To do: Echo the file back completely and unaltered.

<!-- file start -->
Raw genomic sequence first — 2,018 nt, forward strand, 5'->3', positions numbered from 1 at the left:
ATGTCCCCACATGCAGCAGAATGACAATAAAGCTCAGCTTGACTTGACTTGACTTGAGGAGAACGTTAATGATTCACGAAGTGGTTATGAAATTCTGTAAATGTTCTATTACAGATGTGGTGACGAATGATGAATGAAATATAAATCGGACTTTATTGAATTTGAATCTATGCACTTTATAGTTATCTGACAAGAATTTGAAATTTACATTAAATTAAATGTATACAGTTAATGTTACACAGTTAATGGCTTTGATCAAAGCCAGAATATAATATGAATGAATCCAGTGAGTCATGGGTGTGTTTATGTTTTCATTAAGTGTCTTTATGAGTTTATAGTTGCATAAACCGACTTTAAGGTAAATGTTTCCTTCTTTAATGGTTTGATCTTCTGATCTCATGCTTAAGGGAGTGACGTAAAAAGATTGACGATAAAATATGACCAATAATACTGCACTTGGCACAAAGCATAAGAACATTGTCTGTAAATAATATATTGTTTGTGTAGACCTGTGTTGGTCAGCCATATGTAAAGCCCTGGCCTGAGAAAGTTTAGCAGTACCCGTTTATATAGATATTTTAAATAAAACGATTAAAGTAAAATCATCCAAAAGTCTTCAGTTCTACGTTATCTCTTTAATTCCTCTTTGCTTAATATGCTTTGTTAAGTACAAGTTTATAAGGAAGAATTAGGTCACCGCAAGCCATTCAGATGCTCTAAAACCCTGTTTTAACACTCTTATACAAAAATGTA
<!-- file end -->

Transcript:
Raw genomic sequence first — 2,018 nt, forward strand, 5'->3', positions numbered from 1 at the left:
ATGTCCCCACATGCAGCAGAATGACAATAAAGCTCAGCTTGACTTGACTTGACTTGAGGAGAACGTTAATGATTCACGAAGTGGTTATGAAATTCTGTAAATGTTCTATTACAGATGTGGTGACGAATGATGAATGAAATATAAATCGGACTTTATTGAATTTGAATCTATGCACTTTATAGTTATCTGACAAGAATTTGAAATTTACATTAAATTAAATGTATACAGTTAATGTTACACAGTTAATGGCTTTGATCAAAGCCAGAATATAATATGAATGAATCCAGTGAGTCATGGGTGTGTTTATGTTTTCATTAAGTGTCTTTATGAGTTTATAGTTGCATAAACCGACTTTAAGGTAAATGTTTCCTTCTTTAATGGTTTGATCTTCTGATCTCATGCTTAAGGGAGTGACGTAAAAAGATTGACGATAAAATATGACCAATAATACTGCACTTGGCACAAAGCATAAGAACATTGTCTGTAAATAATATATTGTTTGTGTAGACCTGTGTTGGTCAGCCATATGTAAAGCCCTGGCCTGAGAAAGTTTAGCAGTACCCGTTTATATAGATATTTTAAATAAAACGATTAAAGTAAAATCATCCAAAAGTCTTCAGTTCTACGTTATCTCTTTAATTCCTCTTTGCTTAATATGCTTTGTTAAGTACAAGTTTATAAGGAAGAATTAGGTCACCGCAAGCCATTCAGATGCTCTAAAACCCTGTTTTAACACTCTTATACAAAAATGTA